The difference between the Harami Cross and the ordinary Harami is that the first has more significant signals of a trend reversal. This pattern exposes a disparity in a trading session. A large and filled in candle is formed, indicating a drop. In the following session, a doji appears, indicating that the selling pressure is about to finish. Like any other pattern, the investor should be waiting for the subsequential day for confirming the trend (upward candle).
The Breakway comprises five candles. The first is a large and filled in downward candle, the following three candles have small bodies, like a shooting star, all of them filled in. The last one is a medium-sized and empty candle (upward).
This pattern represents the infamous “rounded bottom” in a graph, formed by several candles, and showing an oversold, and lower prices do not predominate. Thus, falling prices cannot be kept, and an upward candle strikes out by the next day. A sixth candle, however, will be confirming or not the reversal trend.
Downward Candlestick patterns emerge right after an upward trend, on top of the graphs, nearby the resistance line, and indicate a weakening buying trend with a possible reversal, and price drops as consequence.
This pattern brings a normal body, and can be filled in or empty. After this first candle, there is an opening gap, with a second candle that exceed the top of the first one. The following candle has a small body and a top shadows which has at least the double of the body’s length. This third candle looks like a shooting star, hence the pattern’s name.
The markets are soaring, proving strength for the upward trend. After another hiking day, the session opens with a high gap, and prices increase quickly. However, the trend is not sustainable, as sellers come back, and make prices to close nearby the opening levels, forming a shooting star candle. If the next day brings a downward candle, the reversal is confirmed. The shooting star usually occurs in the resistance of a trend.
The hanging man has a small body, and it can be filled in or empty. It has a long shadow in the bottom, that can be 2,5 times the body length. The image is very similar to the hammer.
Right after an upward trend, close to the resistance, a hanging man appears. In that session, prices open falling down, and keep dropping. However, prices can’t be afforded, returning to the initial levels. That means the sellers started acting, but just slightly, and buyers are still active. If the next session brings a bearish candle, the reversal can be confirmed, otherwise the hanging man is not valid.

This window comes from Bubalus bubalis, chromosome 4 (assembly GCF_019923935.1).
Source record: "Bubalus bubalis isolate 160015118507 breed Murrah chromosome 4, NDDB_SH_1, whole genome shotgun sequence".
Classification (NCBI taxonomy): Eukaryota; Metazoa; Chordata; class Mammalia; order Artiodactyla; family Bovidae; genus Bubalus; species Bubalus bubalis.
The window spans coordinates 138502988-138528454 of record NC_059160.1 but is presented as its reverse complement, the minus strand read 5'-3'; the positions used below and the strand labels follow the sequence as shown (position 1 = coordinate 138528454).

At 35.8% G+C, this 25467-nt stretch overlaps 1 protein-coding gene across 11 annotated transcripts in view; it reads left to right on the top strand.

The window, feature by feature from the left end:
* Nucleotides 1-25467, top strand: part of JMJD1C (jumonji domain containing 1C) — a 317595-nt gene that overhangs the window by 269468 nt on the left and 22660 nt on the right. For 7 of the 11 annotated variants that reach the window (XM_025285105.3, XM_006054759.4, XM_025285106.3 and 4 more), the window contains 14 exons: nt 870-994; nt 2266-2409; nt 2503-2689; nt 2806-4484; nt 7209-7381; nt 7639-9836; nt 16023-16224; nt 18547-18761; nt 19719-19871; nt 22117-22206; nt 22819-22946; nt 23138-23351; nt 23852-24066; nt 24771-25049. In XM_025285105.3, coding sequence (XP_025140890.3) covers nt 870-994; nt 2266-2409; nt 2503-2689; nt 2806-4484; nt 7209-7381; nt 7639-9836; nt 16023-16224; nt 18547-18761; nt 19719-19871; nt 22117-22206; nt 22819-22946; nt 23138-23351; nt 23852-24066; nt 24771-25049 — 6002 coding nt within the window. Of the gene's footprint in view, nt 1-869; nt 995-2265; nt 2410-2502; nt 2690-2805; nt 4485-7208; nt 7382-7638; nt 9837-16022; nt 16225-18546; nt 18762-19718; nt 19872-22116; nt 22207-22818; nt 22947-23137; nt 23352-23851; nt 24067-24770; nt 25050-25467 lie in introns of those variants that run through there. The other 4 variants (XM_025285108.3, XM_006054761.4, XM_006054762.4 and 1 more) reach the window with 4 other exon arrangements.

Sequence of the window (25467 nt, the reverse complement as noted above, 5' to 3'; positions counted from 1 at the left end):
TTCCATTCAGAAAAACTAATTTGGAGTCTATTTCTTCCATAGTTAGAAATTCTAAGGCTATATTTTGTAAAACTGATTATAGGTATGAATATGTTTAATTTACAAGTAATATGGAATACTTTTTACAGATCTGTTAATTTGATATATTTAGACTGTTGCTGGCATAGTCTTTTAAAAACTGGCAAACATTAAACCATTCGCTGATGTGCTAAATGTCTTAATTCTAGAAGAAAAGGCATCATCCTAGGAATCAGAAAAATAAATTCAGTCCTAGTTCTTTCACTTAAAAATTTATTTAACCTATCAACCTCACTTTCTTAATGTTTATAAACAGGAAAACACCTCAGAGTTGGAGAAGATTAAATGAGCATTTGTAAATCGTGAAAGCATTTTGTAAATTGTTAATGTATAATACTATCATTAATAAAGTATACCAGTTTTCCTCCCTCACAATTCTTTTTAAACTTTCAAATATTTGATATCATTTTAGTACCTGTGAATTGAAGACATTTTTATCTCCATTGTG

The engulfing bearish works just like the bullish engulfing, but heading to a drop this time. In this pattern, a smaller candle with empty body is formed, in an upward trend. The next candle is larger, filled in and totally engulfing the first one.
It shows the buyers losing their domain. A white candle appears, signing hikes, on a common trading in an upward trend. However, the next day brings a huge downward candle, expliciting the sellers strength. The smaller is the first candle and the larger is the second one, the more reliable will be the pattern. As with all candles standards, it is advisable to wait for the next trading session. If a dowward candle is formed, the pattern can be confirmed.
It’s formed by a large and empty candle, indicating an upward, followed by a smaller and filled in candle that opens above the first candle’s top and covering at least 50% of its body.
The market keep increasing, and right after a session of strong hikes, a gap is formed. However, before the end of the sessions, a selling pressure is unveiled, and makes prices to close in a drop. The higher is the opening for the black candle and the much it penetrates the first candle, the more reliable the pattern will be. The confirm the dark cloud, a tradind session must open above the maximum (gap) from the previous day.
It has a long shadow on top, with no body. It appears within an upward trend, usually on the resistance, with an upward candle happening in the session before.
A doji candle indicates that opening and closing prices were the same. The graavestone doji remembers the shooting star, but brings a stronger selling pressure. Within an upward trend, prices start hiking, but the raise is not sustained, and prices fall back to the initial levels. The longer the top shadow is, the more reliable is the pattern, because the higher the shadow, the highest price reached, but the hike was not sustained.
Three Black Crows
This patterns comprises three large and filled in candles, creating a kind of ladder on graphs, indicating a dramatic drop on prices, and a strong reversal move.
That happens at the end of an upward trend, usually on the top. The first candle shows the buying stregth getting weaker, and the following candles indicate a gradual drop, which can be motivated by investors realizing their profits. The opening prices for the second and the third candles can happen in any level inside the previous candlestick, but they always close in a lower level. Investors should note that the opening prices are at or in the middle of the previous candle, and pay attention if the candle is very large, indicating that the market may be oversold.